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HARP 2.0 Is Good News to Underwater Buyers in the Derby State

By: Morris Newman | October 19th, 2012

It’s a sign of the times, perhaps, that Kentucky residents may feel relieved to learn that only 8.8% of state residents are underwater on their mortgages. Nationally, the figure is much higher, with 22.5% of Americans, or about 15 million households, owing more on their mortgage than their homes are worth, according to the Louisville Courier-Journal.

Experts have different theories as to why the Kentucky housing market did not get overheated in 2005-2006, as in much of the rest of the nation. While prices fell in Kentucky, they did not fall as calamitously as in California and other volatile markets, which saw prices collapse up to 35% in some places. Perhaps the small-town character of Kentucky shielded the state’s housing market from big-city price inflation.

That said, 8.8% of households being underwater on their mortgages is a serious issue that needs a powerful remedy. The problem is that most conventional lenders will not refinance a mortgage that’s worth more than the current market of the house. Some relief may be available to people with VA and FHA home loans. Those fortunate borrowers can refinance on a “Streamline” basis, despite being underwater. For the rest of Kentuckians, some other way of refinancing is needed.

HARP 2.0 is a home loan that is designed to take some financial pressure off homeowners who are making high monthly payments on a house that has lost value. People in this predicament can feel like they are over paying, which makes underwater households at great risk of losing their homes—or walking away from them. HARP 2.0, which was created by the federal regulator that oversees Fannie Mae and Freddie Mac, is able to refinance a mortgage for more than 100% of the loan amount to the property value, also known as loan to value or LTV. In fact, many homeowners who have refinanced through HARP 2.0 have “re-fied” their mortgages for more than 125% LTV. That’s a hard record to match with any other loan type.
HARP 2.0 is not a remedy for households in financial distress. Beyond the income and credit requirements, homeowners must be current on their mortgages. Also, the mortgage must be owned by either Fannie Mae or Freddie Mac, the federally chartered enterprises that buy the majority of home loans in America. The advantage of HARP 2.0 is that it allows homeowners to re-fi to current low interest rates, currently hovering near historic lows. Underwater or not, now is a good time to refinance.

Not all lenders offer HARP 2.0, so some research may be necessary. In addition, some lenders may tack on some extra fees to HARP 2.0 loans, in addition to the closing costs of “points” that accompany a home purchase. Also, borrowers may find themselves turned down by one lender, only to be accepted by another. The message is to compare the terms of different lenders carefully and to be persistent.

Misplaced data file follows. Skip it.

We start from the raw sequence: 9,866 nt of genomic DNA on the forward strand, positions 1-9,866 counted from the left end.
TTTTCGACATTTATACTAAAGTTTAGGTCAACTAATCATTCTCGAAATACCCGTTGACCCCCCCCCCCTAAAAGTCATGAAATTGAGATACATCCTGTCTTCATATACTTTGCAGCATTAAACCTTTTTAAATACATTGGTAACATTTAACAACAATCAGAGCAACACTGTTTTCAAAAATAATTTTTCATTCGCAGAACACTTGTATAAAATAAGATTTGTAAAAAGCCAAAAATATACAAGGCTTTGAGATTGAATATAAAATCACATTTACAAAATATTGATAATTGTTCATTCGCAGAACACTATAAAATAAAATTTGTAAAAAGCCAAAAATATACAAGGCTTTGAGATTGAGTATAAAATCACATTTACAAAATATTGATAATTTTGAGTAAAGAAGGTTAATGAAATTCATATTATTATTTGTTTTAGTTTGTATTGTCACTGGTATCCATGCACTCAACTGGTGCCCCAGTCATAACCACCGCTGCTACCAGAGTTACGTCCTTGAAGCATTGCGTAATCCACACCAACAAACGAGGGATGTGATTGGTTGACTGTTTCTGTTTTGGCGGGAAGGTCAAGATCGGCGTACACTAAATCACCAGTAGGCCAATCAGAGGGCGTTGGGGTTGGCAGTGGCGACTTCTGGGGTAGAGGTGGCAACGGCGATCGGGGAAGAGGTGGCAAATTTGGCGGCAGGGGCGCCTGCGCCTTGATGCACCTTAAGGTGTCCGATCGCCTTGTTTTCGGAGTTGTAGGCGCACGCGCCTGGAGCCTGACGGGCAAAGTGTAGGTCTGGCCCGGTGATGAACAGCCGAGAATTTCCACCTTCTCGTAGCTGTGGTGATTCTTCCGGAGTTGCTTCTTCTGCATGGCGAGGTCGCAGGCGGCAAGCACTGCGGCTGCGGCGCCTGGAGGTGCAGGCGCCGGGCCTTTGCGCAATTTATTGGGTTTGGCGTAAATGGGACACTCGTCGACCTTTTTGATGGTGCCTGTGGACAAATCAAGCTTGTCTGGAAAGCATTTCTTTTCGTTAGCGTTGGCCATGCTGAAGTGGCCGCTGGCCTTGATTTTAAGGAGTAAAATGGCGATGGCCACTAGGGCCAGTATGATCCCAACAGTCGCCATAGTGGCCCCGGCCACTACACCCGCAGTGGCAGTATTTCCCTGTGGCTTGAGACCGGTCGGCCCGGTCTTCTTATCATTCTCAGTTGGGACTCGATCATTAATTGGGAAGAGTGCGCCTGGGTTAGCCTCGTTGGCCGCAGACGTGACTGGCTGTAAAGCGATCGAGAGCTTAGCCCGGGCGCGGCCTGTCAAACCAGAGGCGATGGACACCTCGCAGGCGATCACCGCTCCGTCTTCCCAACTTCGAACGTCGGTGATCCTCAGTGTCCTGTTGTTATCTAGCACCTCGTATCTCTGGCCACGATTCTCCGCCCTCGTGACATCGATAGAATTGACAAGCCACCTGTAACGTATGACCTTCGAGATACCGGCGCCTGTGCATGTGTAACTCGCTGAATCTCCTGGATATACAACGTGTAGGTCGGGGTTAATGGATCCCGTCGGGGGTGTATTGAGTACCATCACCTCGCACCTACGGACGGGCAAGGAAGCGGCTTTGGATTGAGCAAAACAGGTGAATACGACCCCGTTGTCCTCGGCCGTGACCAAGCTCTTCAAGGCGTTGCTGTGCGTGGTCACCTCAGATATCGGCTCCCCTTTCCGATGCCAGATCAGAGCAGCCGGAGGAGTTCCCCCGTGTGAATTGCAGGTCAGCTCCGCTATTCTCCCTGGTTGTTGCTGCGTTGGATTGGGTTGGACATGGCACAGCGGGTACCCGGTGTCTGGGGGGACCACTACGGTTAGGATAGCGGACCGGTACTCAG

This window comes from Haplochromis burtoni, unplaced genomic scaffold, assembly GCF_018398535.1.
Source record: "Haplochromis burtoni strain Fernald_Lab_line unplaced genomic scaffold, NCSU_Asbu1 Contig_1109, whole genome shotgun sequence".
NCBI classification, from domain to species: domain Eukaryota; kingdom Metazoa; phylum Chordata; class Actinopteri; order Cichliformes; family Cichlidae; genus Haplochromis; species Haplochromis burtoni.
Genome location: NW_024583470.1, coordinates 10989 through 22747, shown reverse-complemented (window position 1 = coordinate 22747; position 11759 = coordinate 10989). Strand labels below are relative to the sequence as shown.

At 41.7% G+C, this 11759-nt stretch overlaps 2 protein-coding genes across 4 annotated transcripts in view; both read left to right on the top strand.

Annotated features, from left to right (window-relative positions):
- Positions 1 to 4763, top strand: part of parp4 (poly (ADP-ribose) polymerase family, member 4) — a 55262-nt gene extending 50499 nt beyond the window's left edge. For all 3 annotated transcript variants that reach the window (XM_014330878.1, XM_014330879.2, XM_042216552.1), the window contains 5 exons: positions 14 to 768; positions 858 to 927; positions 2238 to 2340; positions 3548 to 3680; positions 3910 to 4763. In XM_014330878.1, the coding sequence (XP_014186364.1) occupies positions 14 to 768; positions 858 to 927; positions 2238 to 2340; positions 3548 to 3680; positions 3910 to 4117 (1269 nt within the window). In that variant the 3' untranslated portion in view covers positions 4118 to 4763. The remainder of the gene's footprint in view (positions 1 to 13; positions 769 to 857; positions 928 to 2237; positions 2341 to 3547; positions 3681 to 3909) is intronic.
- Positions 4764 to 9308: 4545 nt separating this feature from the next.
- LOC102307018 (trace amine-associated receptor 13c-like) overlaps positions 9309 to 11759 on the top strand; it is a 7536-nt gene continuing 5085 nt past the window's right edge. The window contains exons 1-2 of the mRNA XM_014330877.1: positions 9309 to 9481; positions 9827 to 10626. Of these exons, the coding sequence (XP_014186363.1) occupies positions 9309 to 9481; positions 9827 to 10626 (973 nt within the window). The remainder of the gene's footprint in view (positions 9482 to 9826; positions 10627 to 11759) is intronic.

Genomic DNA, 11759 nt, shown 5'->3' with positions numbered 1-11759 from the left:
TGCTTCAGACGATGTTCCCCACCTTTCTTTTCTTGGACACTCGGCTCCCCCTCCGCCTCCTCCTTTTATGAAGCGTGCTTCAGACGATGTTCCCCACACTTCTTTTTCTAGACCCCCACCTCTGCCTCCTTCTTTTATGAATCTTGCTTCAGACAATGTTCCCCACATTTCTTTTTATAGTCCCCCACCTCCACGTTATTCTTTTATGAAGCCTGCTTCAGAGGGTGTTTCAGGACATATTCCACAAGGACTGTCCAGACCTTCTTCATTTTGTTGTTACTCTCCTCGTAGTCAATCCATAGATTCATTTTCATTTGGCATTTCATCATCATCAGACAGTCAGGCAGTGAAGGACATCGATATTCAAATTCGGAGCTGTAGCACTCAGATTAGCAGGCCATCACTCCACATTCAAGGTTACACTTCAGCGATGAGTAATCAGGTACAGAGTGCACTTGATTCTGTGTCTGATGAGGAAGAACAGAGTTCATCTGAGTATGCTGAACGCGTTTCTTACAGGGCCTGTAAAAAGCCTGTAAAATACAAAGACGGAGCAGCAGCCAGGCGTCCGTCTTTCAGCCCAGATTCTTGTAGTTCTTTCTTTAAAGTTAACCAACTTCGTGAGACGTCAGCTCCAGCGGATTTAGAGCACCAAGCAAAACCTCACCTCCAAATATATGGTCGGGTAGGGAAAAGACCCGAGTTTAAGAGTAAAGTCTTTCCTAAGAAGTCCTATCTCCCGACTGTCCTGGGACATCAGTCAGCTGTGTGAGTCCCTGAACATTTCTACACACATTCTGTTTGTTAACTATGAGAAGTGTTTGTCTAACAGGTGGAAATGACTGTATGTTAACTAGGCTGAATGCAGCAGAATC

It feels good to refinance, and to know that your mortgage will remain affordable until home values once again increase. Although buyers may feel understandably impatient with the market, the fact is that home values nationally have been on the rise for more than a year. Until the market catches up with our mortgages, HARP 2.0 can take some of the strain out of being underwater. surveys more than two dozen wholesale and direct lenders’ rate sheets to determine the most accurate mortgage rates available to well qualified consumers at about a 1 point origination fee.

Latest HARP Mortgage News April 24th, 2014

  • FHA Home Buying Dollar Goes Far in Kentucky

    By: Morris Newman | October 19th, 2012

    FHA loans can buy a lot of house in Kentucky. Current loan limits published by the government-backed mortgage program demonstrate that an FHA loan can be an affordable way to get into a single family home, a duplex, even a … Continue reading

  • Kentucky Mortgage Rates: Kentucky Mortgage Interest Rates Are Unchanged This Week

    By: Vanessa Rodriguez | February 4th, 2011

    Due to a decrease in home construction throughout the state of Kentucky, prices on mortgage backed securities fell last week. Fortunately, this week, due to positive data on manufacturing throughout the United States and Europe, mortgage interest rates increased on some mortgage types and decreased on others, such as on jumbo mortgages. On the whole, mortgage interest rates in Kentucky have remained steady this week. Continue reading